• Provide training on empathetic leadership. Mandate training to build self and social awareness around concepts like emotional intelligence, respect, honest feedback, cultural sensitivity and leading from a place of compassion rather than fear or self-interest. Show leaders how these approaches increase engagement and performance.

  • Establish accountability measures. Develop transparent processes to evaluate leaders on relationship-building metrics like employee satisfaction, inclusion, development and retention in addition to financial targets. Ensure consequences like reduced compensation or job loss result from continued toxic behaviors rather than just poor business results alone.

  • Promote two-way feedback. Have leaders routinely solicit anonymous input on their effectiveness through confidential surveys then coaches help them reflect on themes and act on opportunities for improvement. Leaders should model welcoming feedback without defensiveness to establish a culture where all voices matter.

  • Empower whistleblowers safely. Create protected channels like an ombudsperson for employees to anonymously report unethical conduct without fear of reprisal. Take all complaints seriously and discipline leaders fairly according to evidence from careful investigations. This signals the organization prioritizes integrity over any single person.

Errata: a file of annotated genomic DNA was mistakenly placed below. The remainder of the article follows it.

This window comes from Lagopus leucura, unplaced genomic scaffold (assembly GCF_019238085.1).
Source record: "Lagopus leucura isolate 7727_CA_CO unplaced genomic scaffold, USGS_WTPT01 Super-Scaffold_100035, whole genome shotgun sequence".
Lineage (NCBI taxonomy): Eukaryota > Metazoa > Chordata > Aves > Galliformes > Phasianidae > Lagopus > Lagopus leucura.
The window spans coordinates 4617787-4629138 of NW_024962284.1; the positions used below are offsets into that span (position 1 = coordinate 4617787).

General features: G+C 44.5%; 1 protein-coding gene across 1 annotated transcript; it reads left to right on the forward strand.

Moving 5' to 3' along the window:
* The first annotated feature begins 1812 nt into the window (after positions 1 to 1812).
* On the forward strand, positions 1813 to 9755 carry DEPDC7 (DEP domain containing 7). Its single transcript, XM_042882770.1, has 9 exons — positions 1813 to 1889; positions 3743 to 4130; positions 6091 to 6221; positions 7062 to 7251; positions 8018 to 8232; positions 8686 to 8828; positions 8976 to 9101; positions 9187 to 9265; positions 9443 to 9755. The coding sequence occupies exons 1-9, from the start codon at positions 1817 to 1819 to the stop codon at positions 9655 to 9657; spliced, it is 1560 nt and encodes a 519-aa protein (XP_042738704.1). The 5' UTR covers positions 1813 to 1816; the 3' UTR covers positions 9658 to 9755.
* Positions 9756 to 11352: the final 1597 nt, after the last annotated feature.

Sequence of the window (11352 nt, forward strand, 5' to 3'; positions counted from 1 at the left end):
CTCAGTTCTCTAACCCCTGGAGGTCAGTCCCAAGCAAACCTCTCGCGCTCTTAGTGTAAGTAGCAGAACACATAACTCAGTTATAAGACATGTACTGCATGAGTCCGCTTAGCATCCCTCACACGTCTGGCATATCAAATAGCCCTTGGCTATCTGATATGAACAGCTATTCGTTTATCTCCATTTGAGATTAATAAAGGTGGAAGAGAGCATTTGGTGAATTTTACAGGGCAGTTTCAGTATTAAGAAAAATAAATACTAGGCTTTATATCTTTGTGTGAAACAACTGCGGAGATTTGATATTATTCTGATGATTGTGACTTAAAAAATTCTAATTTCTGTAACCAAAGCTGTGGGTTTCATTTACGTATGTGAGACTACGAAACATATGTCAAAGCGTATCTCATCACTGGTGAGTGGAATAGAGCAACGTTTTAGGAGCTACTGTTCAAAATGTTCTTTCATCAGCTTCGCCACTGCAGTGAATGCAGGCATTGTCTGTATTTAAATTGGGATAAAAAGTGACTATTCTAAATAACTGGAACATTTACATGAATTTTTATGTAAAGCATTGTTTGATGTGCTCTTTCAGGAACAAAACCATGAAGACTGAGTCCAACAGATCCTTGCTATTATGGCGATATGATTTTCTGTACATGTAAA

• Rotate challenging assignments. Consider periodically moving toxic leaders to roles with less direct reports where behaviors have less impact and supervisors can provide dedicated coaching to reform detrimental styles. Replace them with those embodying humility, compassion and willingness to develop through critique.


Conclusion


Excessive narcissism, Machiavellianism and subclinical psychopathy represent leadership traits which, left unaddressed, can seriously undermine organizational culture, trust, and performance over the long term. However, through proactive assessments, training, feedback and accountability measures, companies can vet for more balanced leaders while helping marginal candidates improve detrimental styles that may arise from unchecked personality tendencies. With focus and effort, even historically toxic cultures can be turned around by guarding against darkness and cultivating an environment where light shines through respect, responsibility and care for all people.


References


  • Babiak, P., Neumann, C. S., & Hare, R. D. (2010). Corporate psychopathy: Talking the walk. Behavioral Sciences & the Law, 28(2), 174–193. https://doi.org/10.1002/bsl.925

  • Brunell, A. B., Gentry, W. A., Campbell, W. K., Hoffman, B. J., Kuhnert, K. W., & DeMarree, K. G. (2008). Leader emergence: The case of the narcissistic leader. Personality and Social Psychology Bulletin, 34(12), 1663–1676. https://doi.org/10.1177/0146167208324101

  • Doob, A. N. (2015). An Ignoble Aside: The Machiavellianism Scale and Conduct Problems. Psychological Bulletin, 141(4), 700–704. https://doi.org/10.1037/bul0000004

  • Furnham, A. (2013). The elephant in the boardroom: the causes of leadership derailment. Basingstoke: Palgrave Macmillan.

  • Jones, D. N., & Paulhus, D. L. (2014). Introducing the short dark triad (SD3) a brief measure of dark personality traits. Assessment, 21(1), 28–41. https://doi.org/10.1177/1073191113514105

 

Jonathan H. Westover, PhD is Chief Academic & Learning Officer (HCI Academy); Chair/Professor, Organizational Leadership (UVU); OD Consultant (Human Capital Innovations). Read Jonathan Westover's executive profile here.